A group of researchers from the University of Oxford, Harvard Medical School and the University of Mississippi Medical Center has constructed the world's most detailed genetic map, a tool scientists can use to better understand the roots of disease and how DNA is passed generationally to create diversity in the human species.
About 5,000 Jackson-area volunteers were included in a group of nearly 30,000 African-Americans whose genetic information the scientists used to create the map.
The map pinpoints genome locations where people splice together DNA from their mothers and fathers to produce sperm or eggs. That process, known as recombination, mixes DNA from the person's parents and passes it on to his or her children.
Almost every prior genetic map was developed in people of European ancestry. The new map is the first built in African-Americans.
"The world's best genetic map is now built in African-Americans," said David Reich, professor of genetics at Harvard Medical School, who co-led the study with Simon Myers, a lecturer in statistics at the University of Oxford. "This map, built in 30,000 African-Americans who are from studies of heart disease and cancer, has a resolution so high it is now the world's most accurate map."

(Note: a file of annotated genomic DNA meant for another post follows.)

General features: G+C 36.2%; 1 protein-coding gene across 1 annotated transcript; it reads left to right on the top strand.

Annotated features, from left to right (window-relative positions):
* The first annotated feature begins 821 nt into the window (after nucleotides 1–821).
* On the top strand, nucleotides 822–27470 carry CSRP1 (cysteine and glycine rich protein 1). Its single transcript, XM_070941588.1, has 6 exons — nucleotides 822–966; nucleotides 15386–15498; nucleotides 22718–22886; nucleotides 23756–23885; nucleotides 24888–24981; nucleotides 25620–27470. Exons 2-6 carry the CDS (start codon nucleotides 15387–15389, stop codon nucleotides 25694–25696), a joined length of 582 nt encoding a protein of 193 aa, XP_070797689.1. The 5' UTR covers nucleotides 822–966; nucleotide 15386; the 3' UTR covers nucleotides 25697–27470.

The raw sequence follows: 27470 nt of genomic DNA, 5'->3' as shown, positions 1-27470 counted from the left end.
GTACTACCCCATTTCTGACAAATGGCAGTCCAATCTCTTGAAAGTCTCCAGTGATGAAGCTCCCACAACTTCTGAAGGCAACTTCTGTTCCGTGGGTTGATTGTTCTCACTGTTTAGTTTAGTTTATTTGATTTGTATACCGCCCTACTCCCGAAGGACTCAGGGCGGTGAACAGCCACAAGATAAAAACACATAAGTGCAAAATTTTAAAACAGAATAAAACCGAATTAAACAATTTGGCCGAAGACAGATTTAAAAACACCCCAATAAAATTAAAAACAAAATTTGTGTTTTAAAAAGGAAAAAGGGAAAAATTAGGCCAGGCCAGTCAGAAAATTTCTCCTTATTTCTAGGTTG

The findings will be published in the July 21 edition of Nature.
Dr. James Wilson, UMMC professor of medicine and the study's coordinator, said the map holds promise for both broad, genome-wide applications and narrowly focused, single-disease research.
"The map will be helpful in finding the genetic roots of any disease that's affected by inheritance - which is virtually every disease," he said.
For example, studies have shown certain diseases, such as hypertension, affect African-Americans at greater rates than whites, even with other variables like age, weight and socioeconomic level accounted for. The map could be used to better understand why.
A surprise was that the map turned out to be different than those based on people of European and other non-African ancestries.